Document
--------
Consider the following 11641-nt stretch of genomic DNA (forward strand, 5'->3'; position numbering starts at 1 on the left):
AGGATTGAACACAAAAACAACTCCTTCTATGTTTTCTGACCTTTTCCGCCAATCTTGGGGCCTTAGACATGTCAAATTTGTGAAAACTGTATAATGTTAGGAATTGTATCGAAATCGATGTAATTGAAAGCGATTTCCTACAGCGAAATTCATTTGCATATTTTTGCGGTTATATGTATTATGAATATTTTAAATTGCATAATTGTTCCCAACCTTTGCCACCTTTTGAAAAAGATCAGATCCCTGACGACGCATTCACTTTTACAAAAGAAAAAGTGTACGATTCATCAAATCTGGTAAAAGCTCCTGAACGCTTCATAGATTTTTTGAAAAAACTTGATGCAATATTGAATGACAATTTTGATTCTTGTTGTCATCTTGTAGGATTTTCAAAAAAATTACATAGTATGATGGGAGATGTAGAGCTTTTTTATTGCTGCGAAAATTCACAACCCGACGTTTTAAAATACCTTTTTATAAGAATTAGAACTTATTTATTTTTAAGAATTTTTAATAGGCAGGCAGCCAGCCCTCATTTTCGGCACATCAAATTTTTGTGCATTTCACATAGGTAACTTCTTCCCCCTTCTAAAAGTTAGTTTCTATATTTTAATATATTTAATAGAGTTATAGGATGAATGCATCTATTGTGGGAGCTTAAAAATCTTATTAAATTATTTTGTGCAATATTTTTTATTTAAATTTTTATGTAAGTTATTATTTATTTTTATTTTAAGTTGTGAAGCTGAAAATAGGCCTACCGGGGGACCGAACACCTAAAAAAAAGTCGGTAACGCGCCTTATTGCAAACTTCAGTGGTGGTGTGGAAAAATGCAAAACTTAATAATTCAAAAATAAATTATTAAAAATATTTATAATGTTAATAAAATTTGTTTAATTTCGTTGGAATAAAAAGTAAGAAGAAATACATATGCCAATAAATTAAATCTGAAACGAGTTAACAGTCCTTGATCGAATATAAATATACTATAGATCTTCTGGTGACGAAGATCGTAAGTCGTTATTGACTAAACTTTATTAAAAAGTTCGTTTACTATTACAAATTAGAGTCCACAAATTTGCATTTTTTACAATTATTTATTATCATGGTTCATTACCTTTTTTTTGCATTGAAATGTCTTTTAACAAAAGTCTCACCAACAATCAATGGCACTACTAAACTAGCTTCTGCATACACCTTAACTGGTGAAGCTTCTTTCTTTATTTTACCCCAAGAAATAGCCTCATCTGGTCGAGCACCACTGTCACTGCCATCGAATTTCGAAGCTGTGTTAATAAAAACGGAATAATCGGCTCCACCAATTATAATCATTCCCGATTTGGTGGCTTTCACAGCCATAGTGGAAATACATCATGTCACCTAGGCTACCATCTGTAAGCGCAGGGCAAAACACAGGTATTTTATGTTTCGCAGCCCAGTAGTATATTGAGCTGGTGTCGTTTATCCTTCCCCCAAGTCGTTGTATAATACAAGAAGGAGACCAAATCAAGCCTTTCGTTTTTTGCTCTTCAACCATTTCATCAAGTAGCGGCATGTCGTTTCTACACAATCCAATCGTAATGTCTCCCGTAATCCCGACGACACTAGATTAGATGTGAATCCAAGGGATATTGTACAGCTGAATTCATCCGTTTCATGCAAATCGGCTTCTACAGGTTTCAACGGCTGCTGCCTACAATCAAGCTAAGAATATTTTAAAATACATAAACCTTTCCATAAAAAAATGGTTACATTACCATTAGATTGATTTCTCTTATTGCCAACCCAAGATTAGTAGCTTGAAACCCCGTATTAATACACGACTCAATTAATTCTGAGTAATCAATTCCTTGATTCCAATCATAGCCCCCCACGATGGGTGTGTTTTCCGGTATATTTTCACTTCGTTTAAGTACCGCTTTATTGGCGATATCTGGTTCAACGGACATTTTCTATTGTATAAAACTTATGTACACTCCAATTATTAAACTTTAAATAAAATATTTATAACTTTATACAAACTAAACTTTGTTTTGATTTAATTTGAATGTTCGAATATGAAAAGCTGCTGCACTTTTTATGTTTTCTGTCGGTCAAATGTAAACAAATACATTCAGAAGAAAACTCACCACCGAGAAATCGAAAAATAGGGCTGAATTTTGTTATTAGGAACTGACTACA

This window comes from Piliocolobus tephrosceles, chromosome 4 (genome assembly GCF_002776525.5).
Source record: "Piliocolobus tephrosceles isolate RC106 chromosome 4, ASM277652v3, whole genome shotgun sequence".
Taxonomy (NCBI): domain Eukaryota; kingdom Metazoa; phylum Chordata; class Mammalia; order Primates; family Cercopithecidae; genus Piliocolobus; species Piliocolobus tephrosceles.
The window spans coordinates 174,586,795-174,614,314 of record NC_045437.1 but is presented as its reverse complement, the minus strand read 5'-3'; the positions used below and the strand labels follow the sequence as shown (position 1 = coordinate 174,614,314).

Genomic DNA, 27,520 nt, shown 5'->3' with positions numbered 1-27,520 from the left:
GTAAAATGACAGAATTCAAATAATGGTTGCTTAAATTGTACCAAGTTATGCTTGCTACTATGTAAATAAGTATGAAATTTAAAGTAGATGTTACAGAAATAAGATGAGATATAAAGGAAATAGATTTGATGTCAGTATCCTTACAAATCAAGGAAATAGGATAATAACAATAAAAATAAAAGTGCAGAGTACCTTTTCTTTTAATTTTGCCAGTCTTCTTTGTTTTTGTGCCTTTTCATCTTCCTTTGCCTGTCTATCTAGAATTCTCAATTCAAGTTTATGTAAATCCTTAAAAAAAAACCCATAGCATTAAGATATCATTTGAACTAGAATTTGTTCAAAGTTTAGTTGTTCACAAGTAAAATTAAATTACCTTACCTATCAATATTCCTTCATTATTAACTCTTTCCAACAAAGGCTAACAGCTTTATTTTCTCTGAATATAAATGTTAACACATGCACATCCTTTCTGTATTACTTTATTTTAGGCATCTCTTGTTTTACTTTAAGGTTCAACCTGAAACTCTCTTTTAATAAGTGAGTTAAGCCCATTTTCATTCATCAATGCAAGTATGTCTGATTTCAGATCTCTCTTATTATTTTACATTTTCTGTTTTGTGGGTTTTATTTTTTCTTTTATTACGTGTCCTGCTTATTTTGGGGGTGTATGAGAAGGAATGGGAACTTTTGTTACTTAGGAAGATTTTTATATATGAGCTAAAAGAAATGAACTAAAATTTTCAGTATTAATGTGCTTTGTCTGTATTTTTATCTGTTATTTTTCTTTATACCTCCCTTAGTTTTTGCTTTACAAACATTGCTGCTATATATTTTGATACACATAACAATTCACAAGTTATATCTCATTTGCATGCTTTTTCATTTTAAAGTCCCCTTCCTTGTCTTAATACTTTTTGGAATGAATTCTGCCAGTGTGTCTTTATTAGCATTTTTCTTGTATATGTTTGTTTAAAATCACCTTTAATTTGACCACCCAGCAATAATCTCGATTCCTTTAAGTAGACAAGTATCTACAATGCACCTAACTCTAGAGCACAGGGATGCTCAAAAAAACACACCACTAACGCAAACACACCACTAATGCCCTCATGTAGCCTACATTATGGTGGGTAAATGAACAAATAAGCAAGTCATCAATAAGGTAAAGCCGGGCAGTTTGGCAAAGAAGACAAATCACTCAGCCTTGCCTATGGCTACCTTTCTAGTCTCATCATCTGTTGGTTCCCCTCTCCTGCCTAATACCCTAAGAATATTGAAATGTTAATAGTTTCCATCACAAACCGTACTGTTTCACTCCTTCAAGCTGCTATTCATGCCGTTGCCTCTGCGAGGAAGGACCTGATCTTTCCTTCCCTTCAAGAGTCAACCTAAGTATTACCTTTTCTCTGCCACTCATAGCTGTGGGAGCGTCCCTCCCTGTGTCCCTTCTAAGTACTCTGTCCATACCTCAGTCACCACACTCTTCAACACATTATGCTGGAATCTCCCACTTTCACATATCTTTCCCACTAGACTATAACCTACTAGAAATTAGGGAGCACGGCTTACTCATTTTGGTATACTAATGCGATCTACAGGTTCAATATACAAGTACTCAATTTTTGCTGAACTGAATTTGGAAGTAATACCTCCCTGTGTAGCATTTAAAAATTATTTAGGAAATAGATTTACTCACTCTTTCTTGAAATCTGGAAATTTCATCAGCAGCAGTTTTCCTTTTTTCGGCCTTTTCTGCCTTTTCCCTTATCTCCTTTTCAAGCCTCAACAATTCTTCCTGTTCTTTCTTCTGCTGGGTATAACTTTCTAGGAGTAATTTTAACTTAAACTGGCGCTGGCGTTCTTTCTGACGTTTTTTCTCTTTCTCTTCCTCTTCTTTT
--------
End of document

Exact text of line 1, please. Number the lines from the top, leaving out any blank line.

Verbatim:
Consider the following 11641-nt stretch of genomic DNA (forward strand, 5'->3'; position numbering starts at 1 on the left):